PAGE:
We’ve built a whole process around that. We looked at every time a piece of work was cancelled or aborted. We created a workflow that captures the answers to a number of key questions, including when work was halted, what the conditions were at the time, who made the call and why. This has in turn created a further highly valuable data set, as now there is the opportunity to really understand the key reasons and trends for why work is not being carried out. 

The end goal here is to improve the relationship between operator and contractor, have a shared understanding of what is happening on-site and work together to create a more efficient operation.

Paul Grimshaw, Sennen CTO

How has Sennen changed over this time?

The business is very different from 2016. We’ve had to scale up our own operation to match the ambition of our clients. It is no longer just me and a couple of developers. We’ve had to create our own internal processes as we have grown our development team. We’ve adopted agile methodology, created teams of developers and have brought in operations, a system architect, a product manager and account management to support our rollout.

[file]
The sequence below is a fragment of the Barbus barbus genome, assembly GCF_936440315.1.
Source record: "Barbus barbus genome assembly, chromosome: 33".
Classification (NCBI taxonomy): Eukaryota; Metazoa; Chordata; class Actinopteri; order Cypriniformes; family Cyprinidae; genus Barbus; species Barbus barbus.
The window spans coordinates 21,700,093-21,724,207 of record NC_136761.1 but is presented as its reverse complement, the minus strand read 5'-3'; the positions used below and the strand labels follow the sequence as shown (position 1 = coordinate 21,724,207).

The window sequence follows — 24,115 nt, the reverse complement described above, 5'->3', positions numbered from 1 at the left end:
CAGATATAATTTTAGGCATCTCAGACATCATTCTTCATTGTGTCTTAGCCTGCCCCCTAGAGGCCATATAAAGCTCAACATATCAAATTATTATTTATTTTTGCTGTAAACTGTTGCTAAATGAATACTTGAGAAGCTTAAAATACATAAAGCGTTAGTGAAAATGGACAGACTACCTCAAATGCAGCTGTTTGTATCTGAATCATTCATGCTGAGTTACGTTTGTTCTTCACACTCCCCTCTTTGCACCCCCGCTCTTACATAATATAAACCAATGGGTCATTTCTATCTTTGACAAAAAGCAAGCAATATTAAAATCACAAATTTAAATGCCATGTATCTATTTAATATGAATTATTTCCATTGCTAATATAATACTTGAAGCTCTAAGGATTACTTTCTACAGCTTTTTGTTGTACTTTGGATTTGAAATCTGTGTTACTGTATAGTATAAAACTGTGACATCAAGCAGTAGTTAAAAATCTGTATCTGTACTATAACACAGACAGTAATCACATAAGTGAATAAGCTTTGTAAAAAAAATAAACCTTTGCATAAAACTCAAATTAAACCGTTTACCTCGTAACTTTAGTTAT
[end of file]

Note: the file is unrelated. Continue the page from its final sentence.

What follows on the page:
Today we have a total of 15 engineers in the business. We are focused on creating market-leading solutions that can scale. We are ready to solve more problems for more clients.

Paul Grimshaw, Sennen CTO

What does the future look like?

One of the good decisions we made early on when working with London Array is that our technology was born in the cloud. We are not encumbered by any legacy systems.

That approach gives us both agility and technical ability to really best serve our clients. We can respond to client needs, we can develop functionality at pace and we can access very high-performing applications. We are not worried about huge quantities of data.

We are focused on never losing sight of that advantage. Rather than just selling a tool and walking off, a key part of the Sennen proposition is that we want to work closely with clients to configure the tools to align with what they really need. This is why we will always work very closely with every client – it’s how we believe both parties can win.

We are excited about the future. I see success as when a client is heavily using Sennen. When they put their faith in what we have provided in order to get the job done, that’s the gold standard for me.

Paul Grimshaw, Sennen CTO